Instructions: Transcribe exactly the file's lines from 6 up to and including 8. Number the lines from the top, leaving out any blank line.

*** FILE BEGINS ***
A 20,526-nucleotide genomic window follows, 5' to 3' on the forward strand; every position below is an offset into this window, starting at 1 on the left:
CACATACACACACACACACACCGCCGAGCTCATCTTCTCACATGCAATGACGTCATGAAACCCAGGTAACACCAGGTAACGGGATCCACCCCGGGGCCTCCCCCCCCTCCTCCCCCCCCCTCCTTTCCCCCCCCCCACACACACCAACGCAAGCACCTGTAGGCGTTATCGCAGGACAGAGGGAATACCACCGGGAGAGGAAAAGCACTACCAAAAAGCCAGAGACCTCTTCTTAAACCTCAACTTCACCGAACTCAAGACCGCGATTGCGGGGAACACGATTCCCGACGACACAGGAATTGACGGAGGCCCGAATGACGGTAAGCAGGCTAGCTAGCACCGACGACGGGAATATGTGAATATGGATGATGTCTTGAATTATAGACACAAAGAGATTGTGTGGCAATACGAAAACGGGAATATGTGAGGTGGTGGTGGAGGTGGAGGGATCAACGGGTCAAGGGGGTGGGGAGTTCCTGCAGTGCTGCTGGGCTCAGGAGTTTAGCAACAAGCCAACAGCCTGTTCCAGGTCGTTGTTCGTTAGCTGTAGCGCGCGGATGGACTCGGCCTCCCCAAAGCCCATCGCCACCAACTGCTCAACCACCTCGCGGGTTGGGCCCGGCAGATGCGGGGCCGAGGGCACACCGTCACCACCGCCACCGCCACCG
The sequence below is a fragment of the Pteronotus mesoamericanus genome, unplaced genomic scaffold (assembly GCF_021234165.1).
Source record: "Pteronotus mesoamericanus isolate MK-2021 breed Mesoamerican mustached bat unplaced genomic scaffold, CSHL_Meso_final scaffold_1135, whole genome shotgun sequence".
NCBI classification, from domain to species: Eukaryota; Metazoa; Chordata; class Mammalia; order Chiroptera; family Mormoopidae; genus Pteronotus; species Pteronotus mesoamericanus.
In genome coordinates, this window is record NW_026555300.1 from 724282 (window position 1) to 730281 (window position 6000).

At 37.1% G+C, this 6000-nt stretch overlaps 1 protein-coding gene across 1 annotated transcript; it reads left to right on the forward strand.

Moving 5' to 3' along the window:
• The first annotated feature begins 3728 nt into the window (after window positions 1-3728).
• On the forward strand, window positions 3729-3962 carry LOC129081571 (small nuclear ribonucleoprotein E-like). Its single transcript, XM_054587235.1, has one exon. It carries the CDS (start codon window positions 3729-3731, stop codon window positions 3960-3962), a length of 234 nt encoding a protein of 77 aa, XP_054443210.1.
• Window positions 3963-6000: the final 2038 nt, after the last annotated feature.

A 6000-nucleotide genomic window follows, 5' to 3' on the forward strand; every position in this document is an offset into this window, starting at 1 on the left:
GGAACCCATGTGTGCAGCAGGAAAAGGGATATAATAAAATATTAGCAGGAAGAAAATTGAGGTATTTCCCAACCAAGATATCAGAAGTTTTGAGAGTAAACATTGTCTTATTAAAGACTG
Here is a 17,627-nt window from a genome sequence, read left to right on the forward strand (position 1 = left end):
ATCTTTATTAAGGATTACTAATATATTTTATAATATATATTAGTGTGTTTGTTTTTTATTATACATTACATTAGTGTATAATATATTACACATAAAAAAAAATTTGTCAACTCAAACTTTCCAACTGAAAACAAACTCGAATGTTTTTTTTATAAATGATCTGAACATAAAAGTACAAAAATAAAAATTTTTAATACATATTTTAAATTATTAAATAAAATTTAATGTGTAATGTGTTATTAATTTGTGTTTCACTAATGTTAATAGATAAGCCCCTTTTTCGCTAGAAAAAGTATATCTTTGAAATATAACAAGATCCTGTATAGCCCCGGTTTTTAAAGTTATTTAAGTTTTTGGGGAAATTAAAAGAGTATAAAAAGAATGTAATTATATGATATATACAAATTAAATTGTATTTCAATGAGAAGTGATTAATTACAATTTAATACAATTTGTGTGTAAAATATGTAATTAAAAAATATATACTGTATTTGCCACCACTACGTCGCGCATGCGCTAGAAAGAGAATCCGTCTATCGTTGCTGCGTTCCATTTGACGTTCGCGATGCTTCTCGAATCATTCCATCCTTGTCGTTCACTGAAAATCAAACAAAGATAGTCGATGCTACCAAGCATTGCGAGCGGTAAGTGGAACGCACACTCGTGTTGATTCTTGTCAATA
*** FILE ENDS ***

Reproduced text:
In genome coordinates, this window is record NW_026555300.1 from 724282 (window position 1) to 730281 (window position 6000).

At 37.1% G+C, this 6000-nt stretch overlaps 1 protein-coding gene across 1 annotated transcript; it reads left to right on the forward strand.

Moving 5' to 3' along the window: